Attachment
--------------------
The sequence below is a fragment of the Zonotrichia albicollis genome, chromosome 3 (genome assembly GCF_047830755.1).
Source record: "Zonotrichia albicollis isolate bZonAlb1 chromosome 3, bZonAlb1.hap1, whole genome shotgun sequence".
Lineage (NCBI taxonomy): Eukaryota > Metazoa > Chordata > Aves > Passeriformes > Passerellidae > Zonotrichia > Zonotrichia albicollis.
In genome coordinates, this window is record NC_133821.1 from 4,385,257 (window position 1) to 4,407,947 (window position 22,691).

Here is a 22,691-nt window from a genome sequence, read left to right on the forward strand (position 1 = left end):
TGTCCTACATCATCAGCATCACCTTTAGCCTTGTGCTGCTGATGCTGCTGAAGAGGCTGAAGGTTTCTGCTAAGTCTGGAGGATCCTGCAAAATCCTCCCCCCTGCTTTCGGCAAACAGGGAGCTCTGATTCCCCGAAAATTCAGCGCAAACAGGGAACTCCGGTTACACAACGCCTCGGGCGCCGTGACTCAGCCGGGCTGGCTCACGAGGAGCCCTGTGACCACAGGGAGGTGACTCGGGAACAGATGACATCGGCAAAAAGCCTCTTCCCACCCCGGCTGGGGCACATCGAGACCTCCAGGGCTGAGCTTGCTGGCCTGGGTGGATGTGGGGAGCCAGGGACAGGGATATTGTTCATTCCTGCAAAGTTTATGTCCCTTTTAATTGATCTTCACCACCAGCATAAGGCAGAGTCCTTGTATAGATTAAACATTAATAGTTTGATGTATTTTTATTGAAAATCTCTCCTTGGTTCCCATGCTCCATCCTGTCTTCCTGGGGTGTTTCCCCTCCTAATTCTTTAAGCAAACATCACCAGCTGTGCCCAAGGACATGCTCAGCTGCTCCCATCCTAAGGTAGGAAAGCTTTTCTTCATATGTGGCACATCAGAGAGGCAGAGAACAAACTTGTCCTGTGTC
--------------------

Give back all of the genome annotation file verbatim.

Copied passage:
The sequence below is a fragment of the Zonotrichia albicollis genome, chromosome 3 (genome assembly GCF_047830755.1).
Source record: "Zonotrichia albicollis isolate bZonAlb1 chromosome 3, bZonAlb1.hap1, whole genome shotgun sequence".
Lineage (NCBI taxonomy): Eukaryota > Metazoa > Chordata > Aves > Passeriformes > Passerellidae > Zonotrichia > Zonotrichia albicollis.
In genome coordinates, this window is record NC_133821.1 from 4,385,257 (window position 1) to 4,407,947 (window position 22,691).

Here is a 22,691-nt window from a genome sequence, read left to right on the forward strand (position 1 = left end):
TGTCCTACATCATCAGCATCACCTTTAGCCTTGTGCTGCTGATGCTGCTGAAGAGGCTGAAGGTTTCTGCTAAGTCTGGAGGATCCTGCAAAATCCTCCCCCCTGCTTTCGGCAAACAGGGAGCTCTGATTCCCCGAAAATTCAGCGCAAACAGGGAACTCCGGTTACACAACGCCTCGGGCGCCGTGACTCAGCCGGGCTGGCTCACGAGGAGCCCTGTGACCACAGGGAGGTGACTCGGGAACAGATGACATCGGCAAAAAGCCTCTTCCCACCCCGGCTGGGGCACATCGAGACCTCCAGGGCTGAGCTTGCTGGCCTGGGTGGATGTGGGGAGCCAGGGACAGGGATATTGTTCATTCCTGCAAAGTTTATGTCCCTTTTAATTGATCTTCACCACCAGCATAAGGCAGAGTCCTTGTATAGATTAAACATTAATAGTTTGATGTATTTTTATTGAAAATCTCTCCTTGGTTCCCATGCTCCATCCTGTCTTCCTGGGGTGTTTCCCCTCCTAATTCTTTAAGCAAACATCACCAGCTGTGCCCAAGGACATGCTCAGCTGCTCCCATCCTAAGGTAGGAAAGCTTTTCTTCATATGTGGCACATCAGAGAGGCAGAGAACAAACTTGTCCTGTGTC